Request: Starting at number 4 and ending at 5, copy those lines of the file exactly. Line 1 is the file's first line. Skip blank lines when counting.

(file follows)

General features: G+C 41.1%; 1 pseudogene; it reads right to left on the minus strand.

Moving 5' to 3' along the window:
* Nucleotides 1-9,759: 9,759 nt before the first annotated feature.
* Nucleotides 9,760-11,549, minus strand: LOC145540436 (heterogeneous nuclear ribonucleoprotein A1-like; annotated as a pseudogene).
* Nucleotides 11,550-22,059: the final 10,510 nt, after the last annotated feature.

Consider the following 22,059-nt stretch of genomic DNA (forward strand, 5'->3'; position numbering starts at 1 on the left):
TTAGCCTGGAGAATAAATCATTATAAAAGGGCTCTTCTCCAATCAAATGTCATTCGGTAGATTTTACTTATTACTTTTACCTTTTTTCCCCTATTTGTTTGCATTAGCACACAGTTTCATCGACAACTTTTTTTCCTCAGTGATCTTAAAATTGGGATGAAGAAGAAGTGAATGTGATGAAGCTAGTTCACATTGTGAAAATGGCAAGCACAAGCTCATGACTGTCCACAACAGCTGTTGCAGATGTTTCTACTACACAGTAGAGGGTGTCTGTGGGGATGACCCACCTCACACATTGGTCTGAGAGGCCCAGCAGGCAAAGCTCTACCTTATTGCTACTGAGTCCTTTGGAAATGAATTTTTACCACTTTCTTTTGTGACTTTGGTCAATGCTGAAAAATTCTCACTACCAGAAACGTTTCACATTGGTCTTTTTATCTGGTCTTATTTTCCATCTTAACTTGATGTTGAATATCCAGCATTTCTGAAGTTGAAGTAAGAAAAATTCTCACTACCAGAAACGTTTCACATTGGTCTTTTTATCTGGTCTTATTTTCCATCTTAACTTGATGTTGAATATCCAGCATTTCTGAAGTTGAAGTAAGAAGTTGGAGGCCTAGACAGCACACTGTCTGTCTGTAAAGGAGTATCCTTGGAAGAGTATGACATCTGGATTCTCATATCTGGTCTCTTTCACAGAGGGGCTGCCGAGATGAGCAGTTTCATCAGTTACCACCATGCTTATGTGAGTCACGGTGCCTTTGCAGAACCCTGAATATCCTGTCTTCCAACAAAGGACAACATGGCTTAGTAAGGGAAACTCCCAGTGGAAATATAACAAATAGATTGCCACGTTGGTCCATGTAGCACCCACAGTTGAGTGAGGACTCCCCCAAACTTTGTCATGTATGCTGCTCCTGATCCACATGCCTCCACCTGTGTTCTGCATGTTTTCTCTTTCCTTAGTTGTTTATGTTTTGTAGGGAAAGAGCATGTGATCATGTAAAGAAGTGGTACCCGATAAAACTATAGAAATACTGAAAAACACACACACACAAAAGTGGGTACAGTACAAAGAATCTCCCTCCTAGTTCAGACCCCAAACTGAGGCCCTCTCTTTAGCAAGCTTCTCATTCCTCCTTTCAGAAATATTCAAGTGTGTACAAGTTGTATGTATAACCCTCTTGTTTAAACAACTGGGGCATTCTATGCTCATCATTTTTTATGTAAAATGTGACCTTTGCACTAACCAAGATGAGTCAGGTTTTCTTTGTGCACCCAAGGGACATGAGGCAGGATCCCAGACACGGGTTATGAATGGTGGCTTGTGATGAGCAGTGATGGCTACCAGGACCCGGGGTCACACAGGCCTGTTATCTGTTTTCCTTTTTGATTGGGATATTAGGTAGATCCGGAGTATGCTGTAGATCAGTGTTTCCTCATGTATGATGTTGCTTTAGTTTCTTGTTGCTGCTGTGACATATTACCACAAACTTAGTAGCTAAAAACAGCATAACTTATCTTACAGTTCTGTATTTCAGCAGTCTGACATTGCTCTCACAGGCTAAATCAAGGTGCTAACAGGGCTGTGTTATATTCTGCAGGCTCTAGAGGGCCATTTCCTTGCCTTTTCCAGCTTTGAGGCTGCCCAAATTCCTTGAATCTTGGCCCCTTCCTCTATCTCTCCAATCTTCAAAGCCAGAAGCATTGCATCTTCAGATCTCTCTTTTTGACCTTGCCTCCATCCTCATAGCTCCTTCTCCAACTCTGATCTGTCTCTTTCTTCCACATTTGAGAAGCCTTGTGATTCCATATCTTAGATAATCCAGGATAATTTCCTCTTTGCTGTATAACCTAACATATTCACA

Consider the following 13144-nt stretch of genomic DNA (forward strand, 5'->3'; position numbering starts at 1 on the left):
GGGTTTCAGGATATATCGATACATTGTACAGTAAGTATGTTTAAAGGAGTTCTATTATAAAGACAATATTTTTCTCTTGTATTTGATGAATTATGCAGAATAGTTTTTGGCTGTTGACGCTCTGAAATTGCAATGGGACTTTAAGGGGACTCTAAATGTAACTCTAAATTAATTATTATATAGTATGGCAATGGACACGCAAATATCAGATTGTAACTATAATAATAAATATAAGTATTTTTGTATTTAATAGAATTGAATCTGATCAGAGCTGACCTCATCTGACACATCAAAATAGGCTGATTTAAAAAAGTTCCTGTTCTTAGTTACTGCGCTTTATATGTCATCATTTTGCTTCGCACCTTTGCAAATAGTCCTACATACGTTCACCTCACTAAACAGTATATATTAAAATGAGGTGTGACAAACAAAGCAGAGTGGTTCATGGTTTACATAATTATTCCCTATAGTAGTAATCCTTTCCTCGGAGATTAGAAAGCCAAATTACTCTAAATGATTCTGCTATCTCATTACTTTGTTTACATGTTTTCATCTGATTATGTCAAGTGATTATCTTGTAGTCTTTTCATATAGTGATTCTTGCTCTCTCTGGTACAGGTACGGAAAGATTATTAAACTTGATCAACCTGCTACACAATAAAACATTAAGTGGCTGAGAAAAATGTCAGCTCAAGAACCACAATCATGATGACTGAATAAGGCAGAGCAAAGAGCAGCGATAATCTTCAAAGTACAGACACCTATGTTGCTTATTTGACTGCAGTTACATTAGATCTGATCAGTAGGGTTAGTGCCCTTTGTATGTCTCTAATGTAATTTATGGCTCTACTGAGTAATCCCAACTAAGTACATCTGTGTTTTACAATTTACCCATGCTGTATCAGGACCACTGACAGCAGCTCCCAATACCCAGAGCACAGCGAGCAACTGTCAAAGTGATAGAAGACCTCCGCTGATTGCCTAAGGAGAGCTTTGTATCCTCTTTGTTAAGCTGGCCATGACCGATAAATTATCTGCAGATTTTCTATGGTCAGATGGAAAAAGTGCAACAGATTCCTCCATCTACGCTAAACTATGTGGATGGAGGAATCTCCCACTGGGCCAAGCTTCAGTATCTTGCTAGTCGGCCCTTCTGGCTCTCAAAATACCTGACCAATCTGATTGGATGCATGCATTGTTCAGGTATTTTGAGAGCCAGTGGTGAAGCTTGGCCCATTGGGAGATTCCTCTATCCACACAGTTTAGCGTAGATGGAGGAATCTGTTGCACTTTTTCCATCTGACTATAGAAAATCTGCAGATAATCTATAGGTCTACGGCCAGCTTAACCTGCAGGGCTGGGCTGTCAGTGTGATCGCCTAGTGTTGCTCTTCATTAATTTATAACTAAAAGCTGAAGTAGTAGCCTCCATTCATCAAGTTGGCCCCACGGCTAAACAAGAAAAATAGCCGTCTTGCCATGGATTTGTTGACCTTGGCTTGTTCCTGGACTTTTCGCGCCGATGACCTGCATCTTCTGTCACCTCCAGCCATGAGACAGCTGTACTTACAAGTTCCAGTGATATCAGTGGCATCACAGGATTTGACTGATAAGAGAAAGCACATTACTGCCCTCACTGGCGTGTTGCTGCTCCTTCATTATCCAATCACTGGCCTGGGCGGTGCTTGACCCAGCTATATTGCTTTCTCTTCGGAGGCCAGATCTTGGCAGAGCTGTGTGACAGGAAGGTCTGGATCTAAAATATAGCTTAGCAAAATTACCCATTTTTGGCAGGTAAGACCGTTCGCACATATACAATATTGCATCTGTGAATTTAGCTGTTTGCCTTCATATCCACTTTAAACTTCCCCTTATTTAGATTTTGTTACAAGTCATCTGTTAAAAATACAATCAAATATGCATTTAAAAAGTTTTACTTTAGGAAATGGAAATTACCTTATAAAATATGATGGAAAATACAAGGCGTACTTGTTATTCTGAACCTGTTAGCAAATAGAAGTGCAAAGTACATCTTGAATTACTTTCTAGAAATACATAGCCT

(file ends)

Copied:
* Nucleotides 9,760-11,549, minus strand: LOC145540436 (heterogeneous nuclear ribonucleoprotein A1-like; annotated as a pseudogene).
* Nucleotides 11,550-22,059: the final 10,510 nt, after the last annotated feature.